From mouse to spouse: A Jewish husband appears online

Corpus Christi, Texas, or Body of the False Messiah, as my friends back East called it, was no place for a single Jewish woman to meet a Jewish man. Even the Catholic editor who recruited me to the city's daily newspaper in 1993 warned of scarce pickings of any faith.

It didn't take but a week to realize that my editor was right. My first romantic prospect gave his address as a homeless shelter. The few single Jewish men in town were old shleppers who mooched Sabbath meals at the rabbi's house.

Still, having reported for a newspaper in Washington, D.C., I welcomed the slower pace of Corpus Christi. I embraced my job as a lifestyle reporter in a town where nothing happens.

Content with my job and new friends, I was not about to move to a big city just to meet men. The suitors would have to come to me. And come they did, by the hundreds, thanks to the Internet. By 1996, online personal ads had become a godsend to Jewish singles like me who lived in rural, two-synagogue towns. That year, I began an intensive Internet search for a husband.

Serendipity, a chance meeting in a chat room, was not for me, so I posted my first ad at keyword: Jewish Matchmaker at America Online. Until then, I was dating two or three guys a year, men I'd met through friends or chance meetings. The average time wasted per man had dropped considerably since the days when my entanglements dragged on indefinitely without commitment.

Still, maritally speaking, I was on a slow route to nowhere.

I went online for quantity — the raw numbers that only AOL could generate. I believed there was more than one Mr. Right out there, maybe even dozens, in the same way that I suspect that life exists outside our solar system: simple laws of probability. With an online ad, I could cast a net as wide as the country and as long as AOL's membership list. (Only 5 million or 6 million back then, but it would have to do.)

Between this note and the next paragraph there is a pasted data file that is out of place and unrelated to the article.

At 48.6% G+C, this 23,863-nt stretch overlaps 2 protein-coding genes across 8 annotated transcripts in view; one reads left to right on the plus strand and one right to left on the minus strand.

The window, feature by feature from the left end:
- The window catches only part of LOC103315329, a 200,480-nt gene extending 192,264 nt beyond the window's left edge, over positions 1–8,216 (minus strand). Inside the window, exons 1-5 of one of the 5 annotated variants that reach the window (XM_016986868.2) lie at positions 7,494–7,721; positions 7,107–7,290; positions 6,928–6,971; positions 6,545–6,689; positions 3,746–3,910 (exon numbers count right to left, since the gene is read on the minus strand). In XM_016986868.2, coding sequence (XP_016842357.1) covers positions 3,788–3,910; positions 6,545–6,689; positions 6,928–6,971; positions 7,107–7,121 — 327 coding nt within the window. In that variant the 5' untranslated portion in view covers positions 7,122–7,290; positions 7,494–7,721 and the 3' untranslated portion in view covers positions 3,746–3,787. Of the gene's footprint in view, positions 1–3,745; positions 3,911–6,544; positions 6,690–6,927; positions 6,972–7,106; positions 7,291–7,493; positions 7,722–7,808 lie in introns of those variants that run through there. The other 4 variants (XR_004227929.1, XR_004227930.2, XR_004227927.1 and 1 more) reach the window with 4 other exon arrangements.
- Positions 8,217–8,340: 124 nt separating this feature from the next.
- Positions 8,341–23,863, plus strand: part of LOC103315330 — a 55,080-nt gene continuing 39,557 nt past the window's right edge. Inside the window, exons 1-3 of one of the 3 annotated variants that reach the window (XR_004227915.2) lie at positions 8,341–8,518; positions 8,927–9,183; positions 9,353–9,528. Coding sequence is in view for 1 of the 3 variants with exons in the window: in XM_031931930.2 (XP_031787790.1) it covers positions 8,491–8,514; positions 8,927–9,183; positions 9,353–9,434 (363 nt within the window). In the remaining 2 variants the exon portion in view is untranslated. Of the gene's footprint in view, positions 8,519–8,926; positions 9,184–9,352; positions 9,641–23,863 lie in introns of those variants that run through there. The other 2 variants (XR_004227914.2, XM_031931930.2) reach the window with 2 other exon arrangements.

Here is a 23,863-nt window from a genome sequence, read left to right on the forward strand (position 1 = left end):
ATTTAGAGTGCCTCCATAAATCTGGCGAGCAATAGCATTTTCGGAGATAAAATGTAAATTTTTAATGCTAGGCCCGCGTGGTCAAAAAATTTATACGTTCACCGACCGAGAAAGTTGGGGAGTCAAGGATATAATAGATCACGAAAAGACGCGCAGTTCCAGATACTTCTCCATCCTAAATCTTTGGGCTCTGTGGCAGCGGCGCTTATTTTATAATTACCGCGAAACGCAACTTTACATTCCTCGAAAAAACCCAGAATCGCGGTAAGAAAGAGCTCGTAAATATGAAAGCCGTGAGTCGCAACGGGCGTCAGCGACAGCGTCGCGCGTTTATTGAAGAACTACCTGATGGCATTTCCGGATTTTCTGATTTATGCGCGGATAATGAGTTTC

Luck be damned.

With this new tool for matchmaking, I would no longer have to depend on a friend's introduction or running into men at parties, bookstores or supermarkets. Has anyone ever met a man at a grocery store?

The search lasted four years and consumed every waking hour outside my other job. Relatively few of the prospects excited me, maybe one in 20 men. The hopeless procrastinator in me filed away these potentials so I could waste time rejecting the rest. What fun! I embroiled myself sadistically, or possibly masochistically, with men I had no intention of meeting. The contentious ones thrilled me, particularly those who objected to preferences I had clearly stated in my personal ad.

"Let's keep it under 46 and over 38," read my ad from SJF, 38. I wanted a guy within my own generation. Why so many men in their 50s and 60s responded, I can only guess. As my ads aged with me, ("Age 40-1/2, but I look 40!"), I drew even more men from the dark side of my age specs.

To early retirees and seniors, I was still a young babe. Never married. Willing to relocate. No children. No desire to have them.

Boy, was I in demand.

I posted a photo with my ad. I heard it would generate five times as many replies. The photo changed with my age and moods over the four years. The depressed photo, released after a breakup, was my personal favorite. "Haunting," one man replied.